So this is a rich word, it is finished. It’s done, eternally done. Take nothing away from it, add nothing to it, it is done, it is what it is. So when Jesus said, “It is finished, the price has been paid,” it’s like he wrote “paid in full” over the 39 books of the Old Testament. Every sacrifice, everything in Scripture pointed to Jesus completing the incomplete, everything.

You might be saying, “Well, okay, Ed, it is finished, it is finished, tetelestai, that’s cool. What is finished? I mean, what is done?” I’ll tell you what’s done. The pain of our redemption is finished. The pain of our redemption is finished. Jesus took your pain and mine on his life as he was hanging on the cross. The Roman death squad had no clue, as they were digging the hole to put the cross in the hole; they didn’t know it, but they were digging the foundation of the gospel of God. Jesus suffered, Jesus felt the judgment that you should’ve felt and I should’ve felt.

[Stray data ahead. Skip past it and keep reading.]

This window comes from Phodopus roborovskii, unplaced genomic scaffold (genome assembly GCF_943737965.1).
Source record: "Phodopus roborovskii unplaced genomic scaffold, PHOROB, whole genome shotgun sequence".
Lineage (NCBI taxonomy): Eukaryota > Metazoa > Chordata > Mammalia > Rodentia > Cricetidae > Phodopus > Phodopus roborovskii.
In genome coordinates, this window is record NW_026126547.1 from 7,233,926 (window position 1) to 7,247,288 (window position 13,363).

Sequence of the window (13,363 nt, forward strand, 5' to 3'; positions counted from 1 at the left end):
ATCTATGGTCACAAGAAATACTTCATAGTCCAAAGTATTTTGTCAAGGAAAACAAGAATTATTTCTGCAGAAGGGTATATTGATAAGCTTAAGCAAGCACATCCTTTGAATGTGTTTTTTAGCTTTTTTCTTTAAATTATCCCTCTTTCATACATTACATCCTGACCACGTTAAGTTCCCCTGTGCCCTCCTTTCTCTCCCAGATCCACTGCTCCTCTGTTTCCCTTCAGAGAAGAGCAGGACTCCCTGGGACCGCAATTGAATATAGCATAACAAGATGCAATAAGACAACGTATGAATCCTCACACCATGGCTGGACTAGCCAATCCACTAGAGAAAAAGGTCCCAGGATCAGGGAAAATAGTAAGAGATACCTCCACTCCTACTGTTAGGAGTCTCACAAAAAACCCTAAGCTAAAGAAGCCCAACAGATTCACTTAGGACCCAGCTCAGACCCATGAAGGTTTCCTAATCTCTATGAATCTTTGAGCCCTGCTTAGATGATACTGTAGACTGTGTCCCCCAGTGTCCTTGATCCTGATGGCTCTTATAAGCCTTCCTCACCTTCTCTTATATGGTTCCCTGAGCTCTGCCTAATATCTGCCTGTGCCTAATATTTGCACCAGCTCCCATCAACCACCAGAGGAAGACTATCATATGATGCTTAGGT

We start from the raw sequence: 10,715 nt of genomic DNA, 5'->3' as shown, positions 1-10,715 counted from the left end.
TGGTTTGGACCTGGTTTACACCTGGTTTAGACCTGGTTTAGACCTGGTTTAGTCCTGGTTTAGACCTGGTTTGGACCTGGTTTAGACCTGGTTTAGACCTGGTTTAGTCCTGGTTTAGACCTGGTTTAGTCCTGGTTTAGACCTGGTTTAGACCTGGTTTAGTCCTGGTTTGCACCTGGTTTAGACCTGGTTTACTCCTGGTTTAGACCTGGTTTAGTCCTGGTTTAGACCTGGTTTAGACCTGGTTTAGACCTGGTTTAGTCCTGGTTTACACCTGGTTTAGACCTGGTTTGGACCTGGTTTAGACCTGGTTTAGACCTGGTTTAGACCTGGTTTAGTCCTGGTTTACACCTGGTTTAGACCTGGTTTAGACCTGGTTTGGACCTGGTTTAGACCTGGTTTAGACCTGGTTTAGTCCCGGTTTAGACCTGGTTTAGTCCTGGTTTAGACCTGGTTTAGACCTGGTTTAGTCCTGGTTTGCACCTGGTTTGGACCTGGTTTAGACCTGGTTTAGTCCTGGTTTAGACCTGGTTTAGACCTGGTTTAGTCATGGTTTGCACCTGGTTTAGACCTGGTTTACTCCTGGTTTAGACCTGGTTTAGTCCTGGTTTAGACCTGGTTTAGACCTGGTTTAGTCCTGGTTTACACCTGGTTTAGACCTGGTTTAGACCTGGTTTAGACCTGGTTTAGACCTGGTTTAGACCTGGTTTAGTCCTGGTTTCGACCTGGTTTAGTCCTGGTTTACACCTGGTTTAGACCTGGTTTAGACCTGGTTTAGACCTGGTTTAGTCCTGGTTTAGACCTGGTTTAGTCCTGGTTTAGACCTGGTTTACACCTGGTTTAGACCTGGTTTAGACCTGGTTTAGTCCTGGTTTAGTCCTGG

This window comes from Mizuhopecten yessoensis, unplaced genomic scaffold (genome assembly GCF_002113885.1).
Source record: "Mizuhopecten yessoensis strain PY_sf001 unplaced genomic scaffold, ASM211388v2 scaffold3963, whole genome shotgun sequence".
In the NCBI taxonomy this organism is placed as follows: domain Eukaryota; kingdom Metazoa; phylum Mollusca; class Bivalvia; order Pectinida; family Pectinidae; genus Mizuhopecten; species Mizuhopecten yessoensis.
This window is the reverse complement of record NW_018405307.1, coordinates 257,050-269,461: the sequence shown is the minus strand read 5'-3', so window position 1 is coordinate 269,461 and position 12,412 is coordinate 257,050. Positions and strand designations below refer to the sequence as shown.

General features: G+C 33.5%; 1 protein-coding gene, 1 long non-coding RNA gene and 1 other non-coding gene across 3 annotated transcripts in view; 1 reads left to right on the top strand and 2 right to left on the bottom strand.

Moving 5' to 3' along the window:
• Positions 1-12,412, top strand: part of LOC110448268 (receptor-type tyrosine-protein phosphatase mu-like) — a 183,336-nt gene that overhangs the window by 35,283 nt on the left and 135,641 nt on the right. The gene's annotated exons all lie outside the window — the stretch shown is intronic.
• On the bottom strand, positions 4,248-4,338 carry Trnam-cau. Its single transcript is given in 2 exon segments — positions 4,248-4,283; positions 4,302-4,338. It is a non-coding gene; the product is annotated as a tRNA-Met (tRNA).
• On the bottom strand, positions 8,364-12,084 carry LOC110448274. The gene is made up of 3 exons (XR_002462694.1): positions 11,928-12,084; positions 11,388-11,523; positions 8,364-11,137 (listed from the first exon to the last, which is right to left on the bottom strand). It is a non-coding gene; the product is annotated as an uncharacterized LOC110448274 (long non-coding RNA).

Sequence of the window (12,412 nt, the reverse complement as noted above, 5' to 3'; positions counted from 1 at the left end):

People all the time, we’re going, “Hey man, don’t judge me, you’re judging him, you’re judging her.”

We have this judgment chip, don’t we? When someone, you know, messes us around, we go, “Oh, they’ve got to pay.” Jesus took that, your judgment and mine upon his life.

Also, we deserve hell. I deserve hell. You may be going, “Well, why?” Because of sin. The Bible says something very, very sobering. It says, the wages of sin, in other words the payment for sin is death. The wages of sin is death. I deserve eternal separation from God because of sin. So, one bad mood, one off day, one sin of omission and commission, I deserve separation from God. God is holy. God is not going to compromise his character, he’s not going to say, “Well, boys will be boys, girls will be girls. Come on in, I grade on a cosmic curve.”